Berlin Blockade, 1948-9

Korean War, 1950

NSC-68

US develops Hydrogen bomb 1952, Soviets 1953

Soviets Build Berlin Wall, 1961

cold war cuban missile crisis 1962
Cold WarCuban Missile Crisis, 1962
  • Consider: What does the Cuban missile crisis demonstrate:
    • Nuclear deterrence works (implication: go nuclear for own security)

OR

    • Unacceptable risk of nuclear war (implication: disarmament)
cuban missile crisis 1962 overview
Cuban Missile Crisis, 1962Overview
  • October 12, 1962
    • Kennedy shown U-2 photos of Soviet missiles in Cuba
  • October 22, 1962
    • Kennedy speaks to the nation
cuban missile crisis overview
Cuban Missile CrisisOverview
  • October 12, 1962
    • Kennedy shown U-2 photos of Soviet missiles in Cuba
  • October 22, 1962
    • Kennedy speaks to the nation, announces blockade
  • October 28, 1962
    • Khrushchev announces missiles will be removed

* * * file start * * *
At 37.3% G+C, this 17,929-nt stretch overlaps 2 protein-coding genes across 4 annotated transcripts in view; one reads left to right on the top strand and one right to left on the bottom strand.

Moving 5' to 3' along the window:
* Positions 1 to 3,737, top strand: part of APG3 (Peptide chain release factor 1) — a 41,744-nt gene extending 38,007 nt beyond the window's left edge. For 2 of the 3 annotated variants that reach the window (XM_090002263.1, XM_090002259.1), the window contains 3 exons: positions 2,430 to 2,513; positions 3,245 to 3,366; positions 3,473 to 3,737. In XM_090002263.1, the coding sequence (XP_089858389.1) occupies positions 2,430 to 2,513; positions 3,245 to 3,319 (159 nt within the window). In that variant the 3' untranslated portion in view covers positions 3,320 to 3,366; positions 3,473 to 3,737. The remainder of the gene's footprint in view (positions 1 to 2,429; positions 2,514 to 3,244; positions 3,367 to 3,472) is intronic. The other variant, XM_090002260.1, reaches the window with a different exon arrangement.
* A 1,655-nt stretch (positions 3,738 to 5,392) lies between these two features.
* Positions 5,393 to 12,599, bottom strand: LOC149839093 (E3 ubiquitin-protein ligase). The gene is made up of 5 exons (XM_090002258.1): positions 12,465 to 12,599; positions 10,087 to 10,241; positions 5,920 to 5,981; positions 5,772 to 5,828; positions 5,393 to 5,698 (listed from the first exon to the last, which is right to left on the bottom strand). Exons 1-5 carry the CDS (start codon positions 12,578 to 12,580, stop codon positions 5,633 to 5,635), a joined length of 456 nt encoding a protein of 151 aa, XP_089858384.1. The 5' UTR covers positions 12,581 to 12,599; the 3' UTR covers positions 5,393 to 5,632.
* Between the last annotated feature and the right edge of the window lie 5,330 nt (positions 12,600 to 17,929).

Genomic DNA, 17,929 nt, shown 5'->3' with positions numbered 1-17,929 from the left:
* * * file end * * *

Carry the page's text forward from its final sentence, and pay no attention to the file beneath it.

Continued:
• Kennedy believed chance of nuclear war between 1 in 3 and even, McNamara 50-50
cuban missile crisis lessons
Cuban Missile CrisisLessons
  • Conventional Lesson: Nuclear superiority and compellence prevailed (realism)
    • Soviets “blinked”
    • Implications:
      • Nuclear Superiority matters
      • Nuclear Arms Race
cuban missile crisis lessons30
Cuban Missile CrisisLessons
  • Conventional Lesson:
    • Nuclear superiority and compellence prevailed (realism)
  • New Lessons:
    • Risk of nuclear war was higher than realized
      • Misperceptions: N readiness & local launch authority in Cuba
      • Bureaucracy: Accidents / Loss of Control